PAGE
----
Intentional Advent, part 2

I lost the glow of Christmas five years ago in the dark gloom of postpartum depression. I was working a difficult job, raising a two year old son, anticipating the birth of a little girl, and the beauty of this holiday got lost. Worries about coworkers, worries about sibling rivalry, worries about raising a confident girl all dimmed the sparkle of the season. And though it has been five years, I haven’t been intentional about finding the jolly holiday again…until now. I’m calling this season my Intentional Advent.

I want to experience the joy of celebrating Jesus’ arrival as though it is my first time, again. I want to impart to my children that it’s more about the love of God than anything else. I want to cherish every moment this season and cultivate a joyous spirit with which to enter the new year as well.

So, here we go…

The first Sunday of Advent. The Sunday of Hope.

I posted earlier today the lyrics of an old poem/ hymn by Christina Rossetti. It has special meaning to me because of the dark place I am trying to leave this early-winter. As I reread the lyrics this evening, I realized how the hymn correlates to the four Sundays of Advent. Hope, Love, Peace, and Joy. 

The first verse of the carol is redundant with the gray gloom of winter…snow upon snow, bleak, iron, stone…nothing bright and cheerful. The Scripture for this Sunday in Advent is similar. Isaiah 64 reports, among other despair, ‘We have all become like one who is unclean, and all our righteous deeds are like a filthy cloth. We all fade like a leaf; our iniquities, like the wind, take us away…’ Even Jesus declares doom in Mark 13 with, ‘In those days, after that suffering, the sun will be darkened and the moon will not give its light, and the stars will be falling from heaven, and the powers in heaven will be shaken.’ Snow upon snow upon snow… But there is hope. ‘Be aware, keep alert, for no one knows when the time {of his return} will come.’ The gloom will not prevail. The light will shine again.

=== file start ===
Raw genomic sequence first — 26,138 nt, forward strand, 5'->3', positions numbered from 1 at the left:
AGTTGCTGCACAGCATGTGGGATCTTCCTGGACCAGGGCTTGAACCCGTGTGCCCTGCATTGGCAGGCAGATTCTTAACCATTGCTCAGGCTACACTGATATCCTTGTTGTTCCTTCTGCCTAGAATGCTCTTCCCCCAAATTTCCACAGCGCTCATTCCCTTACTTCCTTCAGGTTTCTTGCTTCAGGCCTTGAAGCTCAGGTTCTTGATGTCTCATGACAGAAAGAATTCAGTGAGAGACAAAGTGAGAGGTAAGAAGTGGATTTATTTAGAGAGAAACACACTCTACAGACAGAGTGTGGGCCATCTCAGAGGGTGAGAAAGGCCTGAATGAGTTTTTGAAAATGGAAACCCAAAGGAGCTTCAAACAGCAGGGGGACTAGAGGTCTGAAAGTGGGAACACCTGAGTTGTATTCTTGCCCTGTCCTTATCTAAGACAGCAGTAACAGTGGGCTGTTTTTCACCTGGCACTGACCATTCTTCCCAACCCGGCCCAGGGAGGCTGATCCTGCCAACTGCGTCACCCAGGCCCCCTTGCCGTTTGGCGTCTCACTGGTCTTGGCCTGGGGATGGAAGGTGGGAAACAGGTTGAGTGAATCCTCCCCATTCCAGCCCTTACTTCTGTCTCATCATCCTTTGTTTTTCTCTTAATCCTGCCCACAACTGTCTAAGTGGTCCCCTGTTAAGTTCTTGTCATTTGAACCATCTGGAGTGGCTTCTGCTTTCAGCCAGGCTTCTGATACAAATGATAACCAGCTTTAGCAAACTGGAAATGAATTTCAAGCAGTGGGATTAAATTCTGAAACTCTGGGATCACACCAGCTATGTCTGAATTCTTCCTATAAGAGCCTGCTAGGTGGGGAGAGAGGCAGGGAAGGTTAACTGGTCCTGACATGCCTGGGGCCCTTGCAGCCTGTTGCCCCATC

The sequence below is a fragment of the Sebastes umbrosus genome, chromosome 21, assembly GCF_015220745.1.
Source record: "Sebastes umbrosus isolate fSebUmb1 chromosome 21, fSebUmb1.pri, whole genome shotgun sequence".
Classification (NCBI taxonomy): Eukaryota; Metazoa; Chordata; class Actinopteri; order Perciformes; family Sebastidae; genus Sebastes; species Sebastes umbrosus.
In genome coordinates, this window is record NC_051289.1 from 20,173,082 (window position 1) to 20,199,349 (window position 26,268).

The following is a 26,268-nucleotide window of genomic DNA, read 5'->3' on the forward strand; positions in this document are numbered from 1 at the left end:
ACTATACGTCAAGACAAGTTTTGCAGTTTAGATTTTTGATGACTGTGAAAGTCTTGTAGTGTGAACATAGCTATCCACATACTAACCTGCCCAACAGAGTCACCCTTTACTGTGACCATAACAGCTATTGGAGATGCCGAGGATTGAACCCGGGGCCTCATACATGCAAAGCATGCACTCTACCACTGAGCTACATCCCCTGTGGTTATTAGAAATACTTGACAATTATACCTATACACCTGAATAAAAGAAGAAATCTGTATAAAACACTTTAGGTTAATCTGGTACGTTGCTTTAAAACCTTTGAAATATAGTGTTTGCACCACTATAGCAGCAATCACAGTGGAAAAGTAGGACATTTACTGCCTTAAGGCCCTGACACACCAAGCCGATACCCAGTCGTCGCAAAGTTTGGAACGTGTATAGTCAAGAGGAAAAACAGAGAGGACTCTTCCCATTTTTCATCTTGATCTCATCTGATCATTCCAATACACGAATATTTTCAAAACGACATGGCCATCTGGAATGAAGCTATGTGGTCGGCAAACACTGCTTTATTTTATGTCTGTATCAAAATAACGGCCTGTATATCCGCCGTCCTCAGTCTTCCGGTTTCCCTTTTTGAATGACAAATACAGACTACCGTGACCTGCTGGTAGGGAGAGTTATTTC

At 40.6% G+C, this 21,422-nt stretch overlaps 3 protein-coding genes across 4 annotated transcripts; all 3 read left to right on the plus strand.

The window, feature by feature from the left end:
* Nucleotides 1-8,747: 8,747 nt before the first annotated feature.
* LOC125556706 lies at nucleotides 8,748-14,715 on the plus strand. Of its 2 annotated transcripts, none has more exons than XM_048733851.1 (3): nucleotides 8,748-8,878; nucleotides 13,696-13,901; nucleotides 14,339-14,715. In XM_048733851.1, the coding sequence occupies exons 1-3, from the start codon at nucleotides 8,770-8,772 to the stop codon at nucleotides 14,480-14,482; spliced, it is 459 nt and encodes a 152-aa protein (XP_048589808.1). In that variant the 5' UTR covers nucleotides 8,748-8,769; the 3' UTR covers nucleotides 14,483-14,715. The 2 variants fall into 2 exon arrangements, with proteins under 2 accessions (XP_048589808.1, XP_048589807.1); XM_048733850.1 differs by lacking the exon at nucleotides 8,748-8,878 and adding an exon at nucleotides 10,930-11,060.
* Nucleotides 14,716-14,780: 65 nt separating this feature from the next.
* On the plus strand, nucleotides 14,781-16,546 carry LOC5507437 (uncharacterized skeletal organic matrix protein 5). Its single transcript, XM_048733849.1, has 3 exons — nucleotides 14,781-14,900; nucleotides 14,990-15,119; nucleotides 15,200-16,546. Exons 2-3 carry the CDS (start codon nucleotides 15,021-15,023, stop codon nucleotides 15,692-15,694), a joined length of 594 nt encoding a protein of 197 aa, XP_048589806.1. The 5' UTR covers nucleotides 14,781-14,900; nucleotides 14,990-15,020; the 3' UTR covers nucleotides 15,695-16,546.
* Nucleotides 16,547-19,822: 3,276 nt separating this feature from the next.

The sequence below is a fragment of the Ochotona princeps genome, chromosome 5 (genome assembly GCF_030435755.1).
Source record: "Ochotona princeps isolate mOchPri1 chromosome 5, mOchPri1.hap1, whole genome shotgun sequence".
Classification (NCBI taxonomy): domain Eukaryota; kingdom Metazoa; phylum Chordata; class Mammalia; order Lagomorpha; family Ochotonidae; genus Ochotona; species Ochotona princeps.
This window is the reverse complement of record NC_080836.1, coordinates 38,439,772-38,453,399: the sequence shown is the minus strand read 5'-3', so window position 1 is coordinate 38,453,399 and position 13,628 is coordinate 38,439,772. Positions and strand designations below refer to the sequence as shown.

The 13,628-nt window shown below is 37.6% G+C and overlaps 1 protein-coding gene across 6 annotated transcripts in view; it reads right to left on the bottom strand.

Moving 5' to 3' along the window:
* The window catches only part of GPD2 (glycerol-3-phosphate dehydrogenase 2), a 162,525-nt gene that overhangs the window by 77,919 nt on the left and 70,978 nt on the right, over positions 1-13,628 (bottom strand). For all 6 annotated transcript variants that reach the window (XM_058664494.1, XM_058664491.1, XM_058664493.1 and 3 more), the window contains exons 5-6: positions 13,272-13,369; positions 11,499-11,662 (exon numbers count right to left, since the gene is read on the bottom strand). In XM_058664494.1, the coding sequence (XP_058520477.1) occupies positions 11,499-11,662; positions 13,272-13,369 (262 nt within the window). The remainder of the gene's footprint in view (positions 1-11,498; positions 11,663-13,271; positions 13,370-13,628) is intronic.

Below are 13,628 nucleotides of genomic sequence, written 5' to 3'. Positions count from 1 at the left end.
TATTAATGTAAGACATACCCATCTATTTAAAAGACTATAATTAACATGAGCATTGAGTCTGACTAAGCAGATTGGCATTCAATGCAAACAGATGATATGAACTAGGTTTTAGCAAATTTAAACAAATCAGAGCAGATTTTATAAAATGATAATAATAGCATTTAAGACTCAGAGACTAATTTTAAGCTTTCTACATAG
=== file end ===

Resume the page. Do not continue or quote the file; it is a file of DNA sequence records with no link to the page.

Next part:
And as Rossetti’s ancient carol goes on, love comes around.  Verse two reminds us that  ‘in the bleak midwinter, a stable place sufficed the Lord God Almighty, Jesus Christ.’ This amazing part of God that can’t be contained in heaven or on earth or in our imaginations. So great is he, that his love overflowed to us. That’ll chase away those bleak midwinter blues…

Though the angels could have filled the stable and the town with their presence and praises, quiet peace filled the air as ‘his mother only, in her maiden bliss, worshiped the beloved with a kiss.’ Gentle peace, gracious peace, calming peace…the compassionate parental peace that comes from one who knows their child like none other. God’s peace…

Rossetti ends with the antithesis of bleak…celebration. A heart that has been dark and gray now sees light and beauty…and wants to rejoice. ‘What can I give him?’ How can I tell him how much I appreciate his coming? I have nothing to offer, no tangible gift like others. What do I have…my adoration. My heart overflows with joy for him…all I can do is praise him.

This hymn resonates with me at the start of this Advent season. I wrestle with the dimness of the world and its commercialized hype, my own gray clouds and longing for sunshine. I want simplicity and joy again. In this bleak cold season, I think I will return to the manger to find my hope, love, peace, and joy. 

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